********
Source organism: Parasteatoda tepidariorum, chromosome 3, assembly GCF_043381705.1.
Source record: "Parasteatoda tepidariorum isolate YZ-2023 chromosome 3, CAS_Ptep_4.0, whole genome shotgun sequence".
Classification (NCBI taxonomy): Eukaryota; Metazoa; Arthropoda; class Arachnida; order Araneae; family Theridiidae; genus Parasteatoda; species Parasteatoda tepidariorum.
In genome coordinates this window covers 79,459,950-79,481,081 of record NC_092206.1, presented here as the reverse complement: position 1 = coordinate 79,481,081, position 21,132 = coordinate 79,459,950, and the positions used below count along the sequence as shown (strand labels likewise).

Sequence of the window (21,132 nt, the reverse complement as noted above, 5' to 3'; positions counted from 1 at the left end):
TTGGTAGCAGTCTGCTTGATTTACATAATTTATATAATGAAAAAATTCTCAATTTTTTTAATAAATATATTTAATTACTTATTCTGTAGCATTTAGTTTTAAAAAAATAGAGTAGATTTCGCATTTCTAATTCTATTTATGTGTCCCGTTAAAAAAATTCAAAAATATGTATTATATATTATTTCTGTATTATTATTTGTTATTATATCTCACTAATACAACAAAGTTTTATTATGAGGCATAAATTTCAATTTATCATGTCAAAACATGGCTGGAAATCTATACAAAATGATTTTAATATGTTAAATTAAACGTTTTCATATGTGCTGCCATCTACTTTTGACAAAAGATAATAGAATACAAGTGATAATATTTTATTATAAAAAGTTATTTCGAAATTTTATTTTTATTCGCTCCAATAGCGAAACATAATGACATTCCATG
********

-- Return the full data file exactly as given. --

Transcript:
Source organism: Parasteatoda tepidariorum, chromosome 3, assembly GCF_043381705.1.
Source record: "Parasteatoda tepidariorum isolate YZ-2023 chromosome 3, CAS_Ptep_4.0, whole genome shotgun sequence".
Classification (NCBI taxonomy): Eukaryota; Metazoa; Arthropoda; class Arachnida; order Araneae; family Theridiidae; genus Parasteatoda; species Parasteatoda tepidariorum.
In genome coordinates this window covers 79,459,950-79,481,081 of record NC_092206.1, presented here as the reverse complement: position 1 = coordinate 79,481,081, position 21,132 = coordinate 79,459,950, and the positions used below count along the sequence as shown (strand labels likewise).

Sequence of the window (21,132 nt, the reverse complement as noted above, 5' to 3'; positions counted from 1 at the left end):
TTGGTAGCAGTCTGCTTGATTTACATAATTTATATAATGAAAAAATTCTCAATTTTTTTAATAAATATATTTAATTACTTATTCTGTAGCATTTAGTTTTAAAAAAATAGAGTAGATTTCGCATTTCTAATTCTATTTATGTGTCCCGTTAAAAAAATTCAAAAATATGTATTATATATTATTTCTGTATTATTATTTGTTATTATATCTCACTAATACAACAAAGTTTTATTATGAGGCATAAATTTCAATTTATCATGTCAAAACATGGCTGGAAATCTATACAAAATGATTTTAATATGTTAAATTAAACGTTTTCATATGTGCTGCCATCTACTTTTGACAAAAGATAATAGAATACAAGTGATAATATTTTATTATAAAAAGTTATTTCGAAATTTTATTTTTATTCGCTCCAATAGCGAAACATAATGACATTCCATG